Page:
How royal parents dealt with raising their children over the past thousand years, from keeping Vikings at bay to fending off paparazzi.
William and Kate, the Duke and Duchess of Cambridge, are setting trends for millions of parents around the world. The upbringing of their children, Prince George and Princess Charlotte, is the focus of intense popular scrutiny. Royalty have always raised their children in the public eye and attracted praise or criticism according to parenting standards of their day.
Royal parents have faced unique challenges and held unique privileges. In medieval times, raising an heir often meant raising a rival, and monarchs sometimes faced their grown children on the battlefield. Conversely, kings and queens who lost their thrones in wars or popular revolutions often found solace in time spent with their children. In modern times, royal duties and overseas tours have often separated young princes and princesses from their parents, a circumstance that is slowly changing with the current generation of royalty.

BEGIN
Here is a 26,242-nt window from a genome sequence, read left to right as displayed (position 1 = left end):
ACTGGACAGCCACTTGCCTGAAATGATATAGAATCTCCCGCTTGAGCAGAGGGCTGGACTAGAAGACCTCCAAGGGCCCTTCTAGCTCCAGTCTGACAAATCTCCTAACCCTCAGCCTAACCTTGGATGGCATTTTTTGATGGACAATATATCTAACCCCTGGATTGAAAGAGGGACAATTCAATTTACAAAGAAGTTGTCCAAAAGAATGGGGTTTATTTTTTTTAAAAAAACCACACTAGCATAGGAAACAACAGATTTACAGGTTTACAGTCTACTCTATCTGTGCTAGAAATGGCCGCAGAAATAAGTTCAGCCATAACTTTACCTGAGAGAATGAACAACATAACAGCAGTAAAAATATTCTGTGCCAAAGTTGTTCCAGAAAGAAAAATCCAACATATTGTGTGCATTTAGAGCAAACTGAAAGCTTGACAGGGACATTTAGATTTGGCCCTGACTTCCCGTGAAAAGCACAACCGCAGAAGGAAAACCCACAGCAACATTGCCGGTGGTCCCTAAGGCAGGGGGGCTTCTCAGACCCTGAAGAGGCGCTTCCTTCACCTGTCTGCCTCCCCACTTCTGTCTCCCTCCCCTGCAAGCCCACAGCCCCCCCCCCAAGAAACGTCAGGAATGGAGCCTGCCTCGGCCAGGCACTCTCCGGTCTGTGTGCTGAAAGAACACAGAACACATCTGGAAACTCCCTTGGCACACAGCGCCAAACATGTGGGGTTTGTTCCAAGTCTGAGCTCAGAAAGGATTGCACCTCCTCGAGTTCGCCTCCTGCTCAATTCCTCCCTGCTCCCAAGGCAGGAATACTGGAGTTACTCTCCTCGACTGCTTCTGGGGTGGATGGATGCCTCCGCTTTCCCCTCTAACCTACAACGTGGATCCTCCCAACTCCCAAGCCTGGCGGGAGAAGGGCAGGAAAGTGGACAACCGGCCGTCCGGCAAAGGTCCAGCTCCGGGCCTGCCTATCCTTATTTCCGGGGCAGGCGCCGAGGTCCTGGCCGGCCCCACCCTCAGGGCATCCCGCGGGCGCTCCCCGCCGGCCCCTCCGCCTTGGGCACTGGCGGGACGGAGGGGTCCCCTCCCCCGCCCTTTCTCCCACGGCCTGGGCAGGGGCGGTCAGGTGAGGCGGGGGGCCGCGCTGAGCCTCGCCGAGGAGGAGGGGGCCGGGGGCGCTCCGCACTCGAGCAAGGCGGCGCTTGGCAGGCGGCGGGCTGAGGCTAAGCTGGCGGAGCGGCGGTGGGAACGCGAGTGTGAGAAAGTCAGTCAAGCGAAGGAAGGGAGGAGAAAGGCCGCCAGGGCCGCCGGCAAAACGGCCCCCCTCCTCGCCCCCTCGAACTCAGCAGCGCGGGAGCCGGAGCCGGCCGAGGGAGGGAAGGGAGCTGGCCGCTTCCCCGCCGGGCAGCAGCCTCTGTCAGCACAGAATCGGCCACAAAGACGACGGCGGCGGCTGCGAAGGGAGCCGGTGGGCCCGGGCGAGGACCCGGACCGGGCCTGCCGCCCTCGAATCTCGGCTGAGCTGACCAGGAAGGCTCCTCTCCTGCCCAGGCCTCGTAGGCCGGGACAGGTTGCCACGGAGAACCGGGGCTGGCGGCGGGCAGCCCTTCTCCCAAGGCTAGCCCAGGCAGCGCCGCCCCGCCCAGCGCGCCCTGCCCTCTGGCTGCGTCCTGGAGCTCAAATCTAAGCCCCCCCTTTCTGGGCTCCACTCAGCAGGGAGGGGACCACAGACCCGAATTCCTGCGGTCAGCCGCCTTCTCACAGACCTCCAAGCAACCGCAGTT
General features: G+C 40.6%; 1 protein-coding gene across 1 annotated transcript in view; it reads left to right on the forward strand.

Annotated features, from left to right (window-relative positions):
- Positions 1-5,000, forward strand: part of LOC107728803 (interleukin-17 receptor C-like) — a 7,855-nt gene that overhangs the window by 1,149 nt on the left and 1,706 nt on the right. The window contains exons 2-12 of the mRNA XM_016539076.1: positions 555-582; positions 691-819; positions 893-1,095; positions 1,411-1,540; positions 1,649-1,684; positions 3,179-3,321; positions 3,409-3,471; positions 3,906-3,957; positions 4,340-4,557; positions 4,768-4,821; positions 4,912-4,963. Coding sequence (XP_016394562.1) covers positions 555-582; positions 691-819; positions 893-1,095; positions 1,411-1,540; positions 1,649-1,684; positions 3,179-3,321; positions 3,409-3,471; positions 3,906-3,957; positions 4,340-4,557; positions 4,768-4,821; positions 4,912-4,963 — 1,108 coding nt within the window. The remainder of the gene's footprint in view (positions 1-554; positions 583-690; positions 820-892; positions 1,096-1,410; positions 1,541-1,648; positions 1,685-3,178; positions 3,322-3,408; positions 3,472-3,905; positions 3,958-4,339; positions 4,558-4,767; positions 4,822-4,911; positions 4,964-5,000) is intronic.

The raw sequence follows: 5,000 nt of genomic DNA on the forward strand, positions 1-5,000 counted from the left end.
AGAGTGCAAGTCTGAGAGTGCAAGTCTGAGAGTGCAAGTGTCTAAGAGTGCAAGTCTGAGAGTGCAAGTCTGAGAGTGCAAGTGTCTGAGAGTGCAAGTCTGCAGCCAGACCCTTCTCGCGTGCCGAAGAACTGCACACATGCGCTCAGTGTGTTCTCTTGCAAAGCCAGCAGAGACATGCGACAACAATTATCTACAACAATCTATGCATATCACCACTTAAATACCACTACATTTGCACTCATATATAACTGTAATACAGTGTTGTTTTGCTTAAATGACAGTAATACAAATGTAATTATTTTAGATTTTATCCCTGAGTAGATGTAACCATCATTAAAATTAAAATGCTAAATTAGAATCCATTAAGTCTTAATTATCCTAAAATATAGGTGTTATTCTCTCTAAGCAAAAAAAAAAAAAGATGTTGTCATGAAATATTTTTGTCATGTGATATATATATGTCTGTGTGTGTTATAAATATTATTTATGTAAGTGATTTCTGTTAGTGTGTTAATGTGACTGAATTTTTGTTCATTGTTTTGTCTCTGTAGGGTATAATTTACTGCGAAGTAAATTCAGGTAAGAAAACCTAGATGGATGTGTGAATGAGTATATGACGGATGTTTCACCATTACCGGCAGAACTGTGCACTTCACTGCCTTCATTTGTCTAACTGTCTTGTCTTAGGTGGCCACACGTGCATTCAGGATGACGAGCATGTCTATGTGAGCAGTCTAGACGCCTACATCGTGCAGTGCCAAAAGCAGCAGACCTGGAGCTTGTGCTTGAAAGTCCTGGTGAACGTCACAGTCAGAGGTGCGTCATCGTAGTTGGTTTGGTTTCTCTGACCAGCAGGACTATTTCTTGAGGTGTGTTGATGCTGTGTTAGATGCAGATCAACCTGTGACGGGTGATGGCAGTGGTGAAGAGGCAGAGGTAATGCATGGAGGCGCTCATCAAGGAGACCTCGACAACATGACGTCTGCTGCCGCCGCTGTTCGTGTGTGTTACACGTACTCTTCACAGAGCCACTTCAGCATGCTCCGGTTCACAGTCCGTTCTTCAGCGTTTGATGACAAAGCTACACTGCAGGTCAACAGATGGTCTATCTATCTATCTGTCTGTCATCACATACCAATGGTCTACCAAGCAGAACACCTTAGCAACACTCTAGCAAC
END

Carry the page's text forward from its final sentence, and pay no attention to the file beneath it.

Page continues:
From reading the description of this book, I had rather low expectations, if only because it seemed to be yet another book focussed mostly on the Duke and Duchess of Cambridge, who have been parents for all of four years. Fortunately, I was pleasantly surprised by this book and the inclusion of some more unusual choices, such as Peter the Great and Catherine I of Russia, Queen Anne of Great Britain and Prince George of Denmark and Queen Juliana of the Netherlands and Prince Bernhard. The difficulty of raising children in such an unusual role in life is quite an interesting subject, and Carolyn Harris has even managed to built bridges between the different people to make it a flowing story. I would highly recommend this book.
Small sidenote, there is an error on page 180 where Soestdijk Palace is called “Soestjik.”